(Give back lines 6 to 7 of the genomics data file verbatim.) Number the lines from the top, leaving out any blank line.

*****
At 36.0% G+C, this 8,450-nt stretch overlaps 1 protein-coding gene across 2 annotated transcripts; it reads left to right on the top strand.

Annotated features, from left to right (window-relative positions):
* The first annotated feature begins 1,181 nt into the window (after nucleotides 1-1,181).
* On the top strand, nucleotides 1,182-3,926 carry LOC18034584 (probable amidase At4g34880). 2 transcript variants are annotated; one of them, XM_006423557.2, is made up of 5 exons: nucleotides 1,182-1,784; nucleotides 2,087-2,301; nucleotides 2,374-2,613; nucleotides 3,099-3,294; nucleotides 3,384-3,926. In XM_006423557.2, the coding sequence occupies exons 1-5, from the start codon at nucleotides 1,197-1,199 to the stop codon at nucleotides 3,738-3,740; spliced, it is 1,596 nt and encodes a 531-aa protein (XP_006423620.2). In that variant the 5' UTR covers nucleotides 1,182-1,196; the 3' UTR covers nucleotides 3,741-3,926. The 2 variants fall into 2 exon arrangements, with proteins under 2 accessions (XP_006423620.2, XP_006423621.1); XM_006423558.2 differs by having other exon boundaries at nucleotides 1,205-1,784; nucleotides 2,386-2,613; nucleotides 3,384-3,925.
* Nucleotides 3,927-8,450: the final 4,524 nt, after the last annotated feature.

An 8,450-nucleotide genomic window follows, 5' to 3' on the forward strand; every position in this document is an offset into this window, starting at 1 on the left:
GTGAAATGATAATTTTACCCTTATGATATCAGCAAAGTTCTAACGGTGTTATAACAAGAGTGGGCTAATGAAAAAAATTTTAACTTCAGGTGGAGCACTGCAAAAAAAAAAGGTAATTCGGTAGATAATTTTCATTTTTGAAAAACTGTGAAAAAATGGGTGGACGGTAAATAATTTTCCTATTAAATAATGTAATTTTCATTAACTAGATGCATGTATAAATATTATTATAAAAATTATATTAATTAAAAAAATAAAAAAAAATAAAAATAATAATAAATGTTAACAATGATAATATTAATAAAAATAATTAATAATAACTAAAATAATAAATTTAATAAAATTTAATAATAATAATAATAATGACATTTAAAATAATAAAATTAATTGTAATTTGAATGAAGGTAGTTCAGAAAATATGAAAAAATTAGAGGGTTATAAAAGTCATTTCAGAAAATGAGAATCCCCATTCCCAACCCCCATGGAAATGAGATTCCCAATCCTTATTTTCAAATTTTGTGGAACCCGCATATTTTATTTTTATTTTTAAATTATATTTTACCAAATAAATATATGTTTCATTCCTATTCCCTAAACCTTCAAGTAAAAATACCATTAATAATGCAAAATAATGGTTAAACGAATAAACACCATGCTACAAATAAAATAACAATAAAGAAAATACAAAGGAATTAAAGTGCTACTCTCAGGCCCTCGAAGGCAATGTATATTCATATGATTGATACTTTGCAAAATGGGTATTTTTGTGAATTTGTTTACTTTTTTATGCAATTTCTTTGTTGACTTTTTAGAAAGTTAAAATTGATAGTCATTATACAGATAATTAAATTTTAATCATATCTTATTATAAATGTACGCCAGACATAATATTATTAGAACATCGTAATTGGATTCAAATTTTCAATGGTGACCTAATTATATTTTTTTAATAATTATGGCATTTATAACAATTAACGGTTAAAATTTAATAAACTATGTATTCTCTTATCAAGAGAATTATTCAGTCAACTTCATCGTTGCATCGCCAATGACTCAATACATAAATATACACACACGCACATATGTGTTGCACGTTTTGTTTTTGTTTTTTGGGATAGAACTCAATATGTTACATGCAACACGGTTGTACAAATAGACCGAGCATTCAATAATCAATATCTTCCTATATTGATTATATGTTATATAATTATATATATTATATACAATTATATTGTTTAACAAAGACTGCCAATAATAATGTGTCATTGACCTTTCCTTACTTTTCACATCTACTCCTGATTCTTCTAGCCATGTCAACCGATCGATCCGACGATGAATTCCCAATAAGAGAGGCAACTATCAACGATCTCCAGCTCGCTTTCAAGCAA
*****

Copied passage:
An 8,450-nucleotide genomic window follows, 5' to 3' on the forward strand; every position in this document is an offset into this window, starting at 1 on the left:
GTGAAATGATAATTTTACCCTTATGATATCAGCAAAGTTCTAACGGTGTTATAACAAGAGTGGGCTAATGAAAAAAATTTTAACTTCAGGTGGAGCACTGCAAAAAAAAAAGGTAATTCGGTAGATAATTTTCATTTTTGAAAAACTGTGAAAAAATGGGTGGACGGTAAATAATTTTCCTATTAAATAATGTAATTTTCATTAACTAGATGCATGTATAAATATTATTATAAAAATTATATTAATTAAAAAAATAAAAAAAAATAAAAATAATAATAAATGTTAACAATGATAATATTAATAAAAATAATTAATAATAACTAAAATAATAAATTTAATAAAATTTAATAATAATAATAATAATGACATTTAAAATAATAAAATTAATTGTAATTTGAATGAAGGTAGTTCAGAAAATATGAAAAAATTAGAGGGTTATAAAAGTCATTTCAGAAAATGAGAATCCCCATTCCCAACCCCCATGGAAATGAGATTCCCAATCCTTATTTTCAAATTTTGTGGAACCCGCATATTTTATTTTTATTTTTAAATTATATTTTACCAAATAAATATATGTTTCATTCCTATTCCCTAAACCTTCAAGTAAAAATACCATTAATAATGCAAAATAATGGTTAAACGAATAAACACCATGCTACAAATAAAATAACAATAAAGAAAATACAAAGGAATTAAAGTGCTACTCTCAGGCCCTCGAAGGCAATGTATATTCATATGATTGATACTTTGCAAAATGGGTATTTTTGTGAATTTGTTTACTTTTTTATGCAATTTCTTTGTTGACTTTTTAGAAAGTTAAAATTGATAGTCATTATACAGATAATTAAATTTTAATCATATCTTATTATAAATGTACGCCAGACATAATATTATTAGAACATCGTAATTGGATTCAAATTTTCAATGGTGACCTAATTATATTTTTTTAATAATTATGGCATTTATAACAATTAACGGTTAAAATTTAATAAACTATGTATTCTCTTATCAAGAGAATTATTCAGTCAACTTCATCGTTGCATCGCCAATGACTCAATACATAAATATACACACACGCACATATGTGTTGCACGTTTTGTTTTTGTTTTTTGGGATAGAACTCAATATGTTACATGCAACACGGTTGTACAAATAGACCGAGCATTCAATAATCAATATCTTCCTATATTGATTATATGTTATATAATTATATATATTATATACAATTATATTGTTTAACAAAGACTGCCAATAATAATGTGTCATTGACCTTTCCTTACTTTTCACATCTACTCCTGATTCTTCTAGCCATGTCAACCGATCGATCCGACGATGAATTCCCAATAAGAGAGGCAACTATCAACGATCTCCAGCTCGCTTTCAAGCAA